We’ve recently returned from beautiful Vancouver for the 2nd Annual GRAND Conference. We are part of projects on “Usable Privacy and Security for New Media Environments” and “Digital Games for Learning and Training”. It was an oppportunity to discuss on-going projects, get feedback from others in different disciplines, talk about research priorities, and plan for the next year.
On May 6, we hosted grade 8-9 students from Ottawa in our lab for a session on user interaction technologies as part of Carleton’s Enrichment Mini-Courses. Students learned about the technologies and got hands-on experience with multitouch tables, a haptic device, an eye tracker, a head-mounted display, and a digital pen.
We spent a week in Toronto for the ISSNet Annual Workshop. We heard updates on recent work on research projects in all three themes (Network-oriented Security, Software Systems-oriented Security, Human-oriented Security) and had plenty of opportunity to catch up and discuss research with members from other Universities and industry partners. Several students from our lab presented posters of their on-going research projects. Invited talks by Nart Villeneuve from Trend Micro and by N. Asokan and Valtteri Niemi from Nokia gave us interesting insight into current industry work.
We were pleased to learn that our survey of graphical passwords has been accepted for publication in ACM Computing Surveys. It will appear in issue 44(4).
Title: Graphical Passwords: Learning from the First Twelve Years
Starting around 1999, a great many graphical password schemes have been proposed as alternatives to text-based password authentication. We provide a comprehensive overview of published research in the area, covering both usability and security aspects, as well as system evaluation. The paper first catalogues existing approaches, highlighting novel features of selected schemes and identifying key usability or security advantages. We then review usability requirements for knowledge-based authentication as they apply to graphical passwords, identify security threats that such systems must address and review known attacks, discuss methodological issues related to empirical evaluation, and identify areas for further research and improved methodology.
Several Carleton security and usable security researchers attended Financial Cryptography ‘11 in St. Lucia. We were pleasantly surprised to see that several of the papers addressed human factors and usable security. Our workshop on Authentication was well-attended and generated lots of questions and discussion between attendees and panelists. The workshop included invited talks by Cormac Herley, Steven Bellovin, and Robert Biddle.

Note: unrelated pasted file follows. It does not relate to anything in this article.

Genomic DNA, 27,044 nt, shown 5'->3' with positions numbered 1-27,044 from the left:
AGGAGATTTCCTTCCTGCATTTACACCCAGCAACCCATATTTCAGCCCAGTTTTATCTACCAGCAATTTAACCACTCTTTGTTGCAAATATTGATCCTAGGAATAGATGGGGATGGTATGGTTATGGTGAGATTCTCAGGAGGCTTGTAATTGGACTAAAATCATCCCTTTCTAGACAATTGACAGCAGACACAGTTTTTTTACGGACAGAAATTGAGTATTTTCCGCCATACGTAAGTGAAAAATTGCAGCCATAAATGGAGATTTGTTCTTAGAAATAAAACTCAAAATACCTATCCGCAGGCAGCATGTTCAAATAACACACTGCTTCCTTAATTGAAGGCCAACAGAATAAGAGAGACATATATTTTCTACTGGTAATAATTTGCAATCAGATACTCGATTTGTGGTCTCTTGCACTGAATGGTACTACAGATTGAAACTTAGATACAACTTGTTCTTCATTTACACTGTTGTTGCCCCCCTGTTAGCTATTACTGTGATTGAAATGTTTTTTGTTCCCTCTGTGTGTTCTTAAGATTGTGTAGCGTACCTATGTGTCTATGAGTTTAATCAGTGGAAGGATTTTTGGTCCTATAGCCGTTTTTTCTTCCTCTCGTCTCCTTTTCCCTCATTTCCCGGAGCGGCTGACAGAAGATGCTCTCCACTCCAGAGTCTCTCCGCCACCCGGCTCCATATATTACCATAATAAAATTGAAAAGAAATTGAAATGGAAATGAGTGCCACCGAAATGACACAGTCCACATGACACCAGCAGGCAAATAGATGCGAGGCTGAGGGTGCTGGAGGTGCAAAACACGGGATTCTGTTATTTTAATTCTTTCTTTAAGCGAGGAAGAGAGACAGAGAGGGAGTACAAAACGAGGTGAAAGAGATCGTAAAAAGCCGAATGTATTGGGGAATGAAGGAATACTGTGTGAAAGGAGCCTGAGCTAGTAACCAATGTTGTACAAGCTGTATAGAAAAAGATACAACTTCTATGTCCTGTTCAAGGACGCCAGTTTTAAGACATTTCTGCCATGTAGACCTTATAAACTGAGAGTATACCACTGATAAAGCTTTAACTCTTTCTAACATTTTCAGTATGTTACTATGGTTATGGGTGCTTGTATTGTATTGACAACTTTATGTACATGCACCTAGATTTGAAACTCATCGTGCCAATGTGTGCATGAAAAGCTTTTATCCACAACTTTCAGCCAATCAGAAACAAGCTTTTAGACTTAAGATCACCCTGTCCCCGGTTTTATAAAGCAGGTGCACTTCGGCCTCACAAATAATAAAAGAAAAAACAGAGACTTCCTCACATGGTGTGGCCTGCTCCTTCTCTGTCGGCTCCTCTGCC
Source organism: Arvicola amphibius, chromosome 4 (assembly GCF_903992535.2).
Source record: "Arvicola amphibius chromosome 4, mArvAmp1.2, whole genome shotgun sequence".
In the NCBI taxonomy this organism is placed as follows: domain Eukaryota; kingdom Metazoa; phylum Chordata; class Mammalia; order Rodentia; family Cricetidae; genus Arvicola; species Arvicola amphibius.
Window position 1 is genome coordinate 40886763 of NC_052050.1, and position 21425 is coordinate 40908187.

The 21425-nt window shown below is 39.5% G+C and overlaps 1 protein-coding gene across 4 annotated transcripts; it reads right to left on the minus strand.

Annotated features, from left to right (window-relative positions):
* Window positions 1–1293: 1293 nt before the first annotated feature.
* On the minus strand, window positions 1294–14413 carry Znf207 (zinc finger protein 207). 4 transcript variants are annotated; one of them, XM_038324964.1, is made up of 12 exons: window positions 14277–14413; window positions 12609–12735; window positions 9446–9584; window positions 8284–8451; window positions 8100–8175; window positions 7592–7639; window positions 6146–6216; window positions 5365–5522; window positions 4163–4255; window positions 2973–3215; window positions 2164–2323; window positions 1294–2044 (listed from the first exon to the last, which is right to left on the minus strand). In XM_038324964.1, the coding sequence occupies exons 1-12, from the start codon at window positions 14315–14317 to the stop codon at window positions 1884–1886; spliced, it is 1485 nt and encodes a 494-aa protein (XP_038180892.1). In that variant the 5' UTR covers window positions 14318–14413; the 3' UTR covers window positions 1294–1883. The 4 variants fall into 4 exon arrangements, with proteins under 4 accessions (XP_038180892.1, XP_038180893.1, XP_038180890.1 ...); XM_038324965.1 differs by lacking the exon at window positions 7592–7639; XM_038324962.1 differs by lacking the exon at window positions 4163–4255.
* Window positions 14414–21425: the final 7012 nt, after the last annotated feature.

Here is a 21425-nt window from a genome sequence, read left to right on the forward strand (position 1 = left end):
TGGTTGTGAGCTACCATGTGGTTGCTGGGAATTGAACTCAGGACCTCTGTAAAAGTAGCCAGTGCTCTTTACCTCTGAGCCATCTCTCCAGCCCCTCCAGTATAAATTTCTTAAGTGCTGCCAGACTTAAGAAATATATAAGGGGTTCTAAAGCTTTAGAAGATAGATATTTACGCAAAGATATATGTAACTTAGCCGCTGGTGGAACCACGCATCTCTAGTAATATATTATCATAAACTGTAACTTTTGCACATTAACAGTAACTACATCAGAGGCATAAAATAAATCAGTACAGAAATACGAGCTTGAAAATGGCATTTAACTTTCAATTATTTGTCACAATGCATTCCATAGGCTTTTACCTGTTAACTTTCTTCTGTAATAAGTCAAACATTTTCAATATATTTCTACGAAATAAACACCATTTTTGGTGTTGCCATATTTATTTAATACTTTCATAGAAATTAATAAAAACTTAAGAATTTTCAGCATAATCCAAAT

Join us for a one-day workshop on user authentication:
We are organizing a workshop on user authentication, co-located with Financial Cryptography 2011 in St. Lucia on March 4, 2011. The workshop will consist of invited talks and expert panels. A preliminary program is available and will be updated as details are finalized.
Workshop on The Future of User Authentication and Authorization on the Web:
Challenges in Current Practice, New Threats, and Research Directions
Friday, March 4, 2011 — St. Lucia
After completing his comprehensive examinations, Alain spent the past 3 months as an intern at Microsoft Research. He worked with fellow intern and Ph.D. Candidate Kami Vaniea and mentors Stuart Schechter and Rob Reeder on Laissez-faire file sharing.
It has been a fantastic learning experience on several topics, including the subtle issues involved in designing usable access control, how industry-based research at Microsoft differs from academic research, and sneak peeks of upcoming Windows products, such as Windows Phone 7 and Kinect; a controller-less interface for the Xbox 360.
IEEE’s Privacy, Security, Trust conference (PST) was held here in Ottawa this year. The talks were an interesting mix ranging from very technical to public policy topics, including a keynote by Ann Cavoukian, the Information and Privacy Commissioner of Ontario. Dan, Alain, and Robert presented a paper on using eye-gaze as a tool to predict likely click-based graphical password click-points. Sonia taught a half-day tutorial introducing usable security and how to run usability evaluations.